These whole grain banana oatmeal cookies are soft and chewy, sweetened only with bananas and honey and a few chocolate chips. This is one recipe you’re going to want to double!
Baking with bananas
If you don’t like the taste of bananas, then this recipe definitely isn’t for you! Don’t despair, though. This recipe for simple oatmeal breakfast cookies is a great option. So are these pumpkin oatmeal breakfast cookies.
If you’re like my family and you have a constant rotation of underripe and overripe bananas, both on your kitchen counter and in your freezer, pull up a seat.🛋 You’re in the right place.
Bananas add a natural sweetness to everything from banana bread (how about one with a cinnamon swirl?) to banana muffins and even banana oatmeal muffins. Once they’re almost uncomfortably ripe, you can either bake with them right away or peel, chop and freeze them in a single layer. Then, pile them into a ziptop bag and use them in almost any way you would use fresh bananas.
You can blend your frozen bananas into a smoothie, or thaw them out on the countertop or in the microwave. Then, mash those ripe bananas and bake with them as normal.
One of my favorite ways to bake with them is by pairing them with oats. The creaminess of bananas is a natural complement to the chewiness of oats.
Why these cookies are for breakfast, not dessert
If you’re looking for traditional gluten free oatmeal cookies to satisfy a hankering for everyone’s second favorite buttery dessert cookie, this is not that recipe! That oatmeal cookie recipe is made to be eaten at the end of the day, with a tall glass of milk.
This recipe is meant to be enjoyed with a hot cup of morning coffee—or on the run if that’s how your day is working out. It’s made without any all purpose flour of any kind (gluten free or not). The structure is created by oats in two forms (rolled oats and oat flour).
I would never call this recipe flourless, though, since I take that term very literally. If I’m calling a recipe flourless, that means that there’s nothing in the recipe that’s been ground into a flour. That means no oat flour, no almond flour, and no rice flour at all.
Since this recipe is made without any refined grains, and only honey and mashed bananas for sweetness, it’s much healthier than a traditional dessert cookie. It does have a few chocolate chips, but you can leave those out or replace them with chopped raw nuts if you’d prefer.
How to make this recipe in one bowl
Whenever possible, I write my recipes to be made in one single bowl. These banana oatmeal cookies aren’t very fussy at all and can tolerate a few substitutions quite easily. (See the “Ingredients and substitutions” section below for full substitution information.)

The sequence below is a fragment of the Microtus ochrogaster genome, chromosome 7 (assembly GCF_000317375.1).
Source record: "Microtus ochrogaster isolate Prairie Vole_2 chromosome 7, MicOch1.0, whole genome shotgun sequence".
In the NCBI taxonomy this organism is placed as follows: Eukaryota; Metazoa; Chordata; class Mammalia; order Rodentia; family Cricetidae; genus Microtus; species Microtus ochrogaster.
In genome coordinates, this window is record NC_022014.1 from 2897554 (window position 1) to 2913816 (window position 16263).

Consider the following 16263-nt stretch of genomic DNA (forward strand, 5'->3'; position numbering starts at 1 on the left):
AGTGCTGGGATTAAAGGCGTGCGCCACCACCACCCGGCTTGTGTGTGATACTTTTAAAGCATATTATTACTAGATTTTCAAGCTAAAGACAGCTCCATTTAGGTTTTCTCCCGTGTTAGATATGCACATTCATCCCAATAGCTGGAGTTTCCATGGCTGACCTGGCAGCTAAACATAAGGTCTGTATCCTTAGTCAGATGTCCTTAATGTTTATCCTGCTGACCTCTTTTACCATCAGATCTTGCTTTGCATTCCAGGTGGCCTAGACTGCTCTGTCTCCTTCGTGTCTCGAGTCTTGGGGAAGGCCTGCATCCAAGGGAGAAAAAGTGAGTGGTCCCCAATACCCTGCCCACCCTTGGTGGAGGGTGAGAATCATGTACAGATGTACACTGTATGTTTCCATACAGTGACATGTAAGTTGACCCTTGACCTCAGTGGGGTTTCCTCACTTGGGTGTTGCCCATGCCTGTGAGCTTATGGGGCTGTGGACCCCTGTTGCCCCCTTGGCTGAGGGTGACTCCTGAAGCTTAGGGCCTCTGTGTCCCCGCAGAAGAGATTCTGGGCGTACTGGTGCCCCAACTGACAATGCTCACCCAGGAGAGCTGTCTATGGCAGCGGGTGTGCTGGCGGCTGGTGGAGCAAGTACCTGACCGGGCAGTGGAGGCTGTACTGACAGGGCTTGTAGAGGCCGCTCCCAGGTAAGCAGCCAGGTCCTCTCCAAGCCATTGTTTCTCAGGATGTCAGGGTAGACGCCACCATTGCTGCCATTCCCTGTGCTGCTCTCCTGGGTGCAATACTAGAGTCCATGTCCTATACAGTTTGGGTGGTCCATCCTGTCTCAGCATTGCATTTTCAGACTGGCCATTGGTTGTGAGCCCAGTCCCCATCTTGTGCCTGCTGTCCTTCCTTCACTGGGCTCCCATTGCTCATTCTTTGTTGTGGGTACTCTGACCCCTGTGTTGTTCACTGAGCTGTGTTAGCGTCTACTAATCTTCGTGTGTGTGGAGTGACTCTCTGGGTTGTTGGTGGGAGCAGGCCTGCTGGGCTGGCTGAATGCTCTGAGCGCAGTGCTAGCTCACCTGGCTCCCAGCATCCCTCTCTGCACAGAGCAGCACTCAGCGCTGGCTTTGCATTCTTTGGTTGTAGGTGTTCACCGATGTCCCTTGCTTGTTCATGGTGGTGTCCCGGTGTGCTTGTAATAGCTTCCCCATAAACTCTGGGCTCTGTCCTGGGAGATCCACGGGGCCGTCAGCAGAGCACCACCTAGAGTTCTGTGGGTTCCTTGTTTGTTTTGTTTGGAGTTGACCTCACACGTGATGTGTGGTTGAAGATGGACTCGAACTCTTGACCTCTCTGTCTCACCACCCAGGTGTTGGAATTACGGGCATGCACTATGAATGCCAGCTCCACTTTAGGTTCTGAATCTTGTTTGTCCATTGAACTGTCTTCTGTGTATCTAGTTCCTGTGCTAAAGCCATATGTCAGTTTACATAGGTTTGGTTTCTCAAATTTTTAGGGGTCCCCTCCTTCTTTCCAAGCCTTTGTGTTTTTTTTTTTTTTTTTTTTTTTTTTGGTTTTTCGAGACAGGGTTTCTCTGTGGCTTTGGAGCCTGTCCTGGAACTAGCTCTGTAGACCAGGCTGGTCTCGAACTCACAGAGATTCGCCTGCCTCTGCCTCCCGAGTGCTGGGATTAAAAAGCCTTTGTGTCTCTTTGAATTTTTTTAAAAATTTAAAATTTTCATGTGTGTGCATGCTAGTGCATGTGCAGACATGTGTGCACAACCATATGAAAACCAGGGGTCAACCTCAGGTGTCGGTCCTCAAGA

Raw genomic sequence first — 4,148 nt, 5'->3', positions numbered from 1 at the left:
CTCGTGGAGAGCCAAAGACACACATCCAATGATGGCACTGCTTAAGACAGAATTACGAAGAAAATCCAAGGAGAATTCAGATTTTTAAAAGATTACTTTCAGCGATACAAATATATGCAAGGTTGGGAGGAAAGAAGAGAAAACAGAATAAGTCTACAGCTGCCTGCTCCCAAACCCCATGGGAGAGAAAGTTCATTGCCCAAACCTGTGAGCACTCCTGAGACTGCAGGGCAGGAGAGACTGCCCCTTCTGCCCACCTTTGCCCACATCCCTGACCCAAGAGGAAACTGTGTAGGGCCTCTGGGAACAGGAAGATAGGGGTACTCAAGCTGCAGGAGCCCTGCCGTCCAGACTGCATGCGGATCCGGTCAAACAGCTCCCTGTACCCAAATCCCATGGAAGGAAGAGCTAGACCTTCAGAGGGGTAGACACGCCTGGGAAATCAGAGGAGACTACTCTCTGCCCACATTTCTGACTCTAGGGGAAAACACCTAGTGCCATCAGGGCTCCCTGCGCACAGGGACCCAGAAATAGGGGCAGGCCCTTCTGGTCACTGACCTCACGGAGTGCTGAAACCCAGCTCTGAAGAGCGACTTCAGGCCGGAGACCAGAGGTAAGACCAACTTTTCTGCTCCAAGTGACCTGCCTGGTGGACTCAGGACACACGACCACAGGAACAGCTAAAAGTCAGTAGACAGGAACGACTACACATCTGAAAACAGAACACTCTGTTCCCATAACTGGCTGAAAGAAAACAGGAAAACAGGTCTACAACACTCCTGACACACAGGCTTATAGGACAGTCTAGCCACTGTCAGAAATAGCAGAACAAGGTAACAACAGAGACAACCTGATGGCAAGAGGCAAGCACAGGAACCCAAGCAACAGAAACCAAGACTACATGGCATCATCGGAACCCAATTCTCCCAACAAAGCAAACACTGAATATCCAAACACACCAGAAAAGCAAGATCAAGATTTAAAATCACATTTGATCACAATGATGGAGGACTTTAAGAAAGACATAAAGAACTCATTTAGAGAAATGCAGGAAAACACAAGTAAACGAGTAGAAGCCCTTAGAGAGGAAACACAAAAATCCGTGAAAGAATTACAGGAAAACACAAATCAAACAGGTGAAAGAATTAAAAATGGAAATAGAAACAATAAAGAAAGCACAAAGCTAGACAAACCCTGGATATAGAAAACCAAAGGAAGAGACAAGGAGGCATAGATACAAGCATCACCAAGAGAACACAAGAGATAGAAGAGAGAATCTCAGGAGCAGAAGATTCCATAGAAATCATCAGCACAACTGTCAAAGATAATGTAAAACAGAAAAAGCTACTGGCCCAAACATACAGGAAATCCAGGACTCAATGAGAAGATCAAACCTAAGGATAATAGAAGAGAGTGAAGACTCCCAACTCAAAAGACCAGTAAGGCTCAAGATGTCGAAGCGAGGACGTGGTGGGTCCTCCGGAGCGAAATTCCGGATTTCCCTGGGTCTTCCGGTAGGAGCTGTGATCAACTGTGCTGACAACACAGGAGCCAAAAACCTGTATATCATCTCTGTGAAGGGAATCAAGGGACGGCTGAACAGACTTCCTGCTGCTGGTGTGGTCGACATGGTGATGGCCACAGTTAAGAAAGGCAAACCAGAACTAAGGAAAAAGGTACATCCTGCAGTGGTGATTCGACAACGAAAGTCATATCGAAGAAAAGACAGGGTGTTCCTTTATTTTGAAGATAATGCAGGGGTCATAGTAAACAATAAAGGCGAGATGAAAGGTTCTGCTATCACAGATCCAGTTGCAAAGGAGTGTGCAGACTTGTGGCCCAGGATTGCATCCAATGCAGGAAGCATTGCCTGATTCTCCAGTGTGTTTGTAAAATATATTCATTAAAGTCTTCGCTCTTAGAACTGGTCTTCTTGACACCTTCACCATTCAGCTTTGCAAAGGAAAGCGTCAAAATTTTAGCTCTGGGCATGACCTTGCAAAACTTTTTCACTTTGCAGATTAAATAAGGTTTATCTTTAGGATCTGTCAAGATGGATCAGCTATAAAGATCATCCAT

But as written the recipe will require a bowl to melt the butter, and one to beat the egg. Here’s how the recipe is written.
Combine the dry ingredients (oats, oat flour, baking soda and salt) in a large bowl and whisk them to combine. Then create a well in the center of the dry ingredients with a spoon.
Next, add the wet ingredients (melted butter, banana, egg, and honey) in the center. The well you’ve created in the dry ingredients allows the wet ingredients to be mixed into the dry in just a few strokes.
Since you’ll need melted butter and a beaten egg, if you’d rather make the recipe in precisely one single bowl, there’s another way. Flip the preparation of the wet ingredients with the preparation of the dry.
First, place the butter in a large bowl, and melt the butter in the microwave. Allow the melted butter to cool until it’s no longer hot to the touch. Mash the banana right into the melted butter, then add the egg and honey and beat with a fork to combine well.
Then, you can add the oats, oat flour, baking soda and salt to the wet ingredients and mix them into the soft cookie dough. Just be sure to mix it fully so the baking soda and salt aren’t concentrated in one single area of the mixture.
The cookies have so little fat in them that they won’t spread much at all during baking. So be sure to flatten the mounds of cookie dough with wet fingers before putting them in the oven.
Ingredients and substitutions
I’ve made these cookies dairy-free, but I haven’t made them without the egg or without oats. If you have additional dietary restrictions, here are my best-educated guesses about replacing some of the ingredients in this recipe.
Egg-Free: Since there’s only 1 egg in this recipe, try replacing it with one “chia egg” (mix 1 tablespoon ground chia flour with 1 tablespoon lukewarm water and allow it to sit until it gels).
Dairy-Free: The only dairy in this recipe is unsalted butter, and it can be replaced with virgin coconut oil, gram for gram. Just be sure you’re using dairy free chocolate chips.
My favorite brand of dairy-free chocolate chips is Enjoy Life brand, but Nestle also makes a variety of chocolate chips that are top 8 allergen-free called “Simply Delicious.” They’re made with only 3 ingredients, and they taste great.
Oats: In the U.S., there are certified gluten free oats that are grown on dedicated gluten-free fields and stored in dedicated silos. We use them all the time.
For oat flour, I simply grind them in a blender or food processor as finely as possible. If I’m using oats in a recipe, I want some chew from them, so I never worry about having a superfine oat flour.
If you can’t or would rather not have oats for any reason, though, they can be replaced in gluten free baking. The oat flour should be replaced with quinoa flakes and the old-fashioned oats with beaten rice, but click through the link in the previous sentence for a complete explanation.
Honey: If you can’t have honey or you’d like to make this recipe vegan by replacing the egg as directed above, you can try replacing the honey with agave syrup or Lyle’s golden syrup. You could also replace it with light corn syrup, but it must be a liquid sweetener, not a granulated one.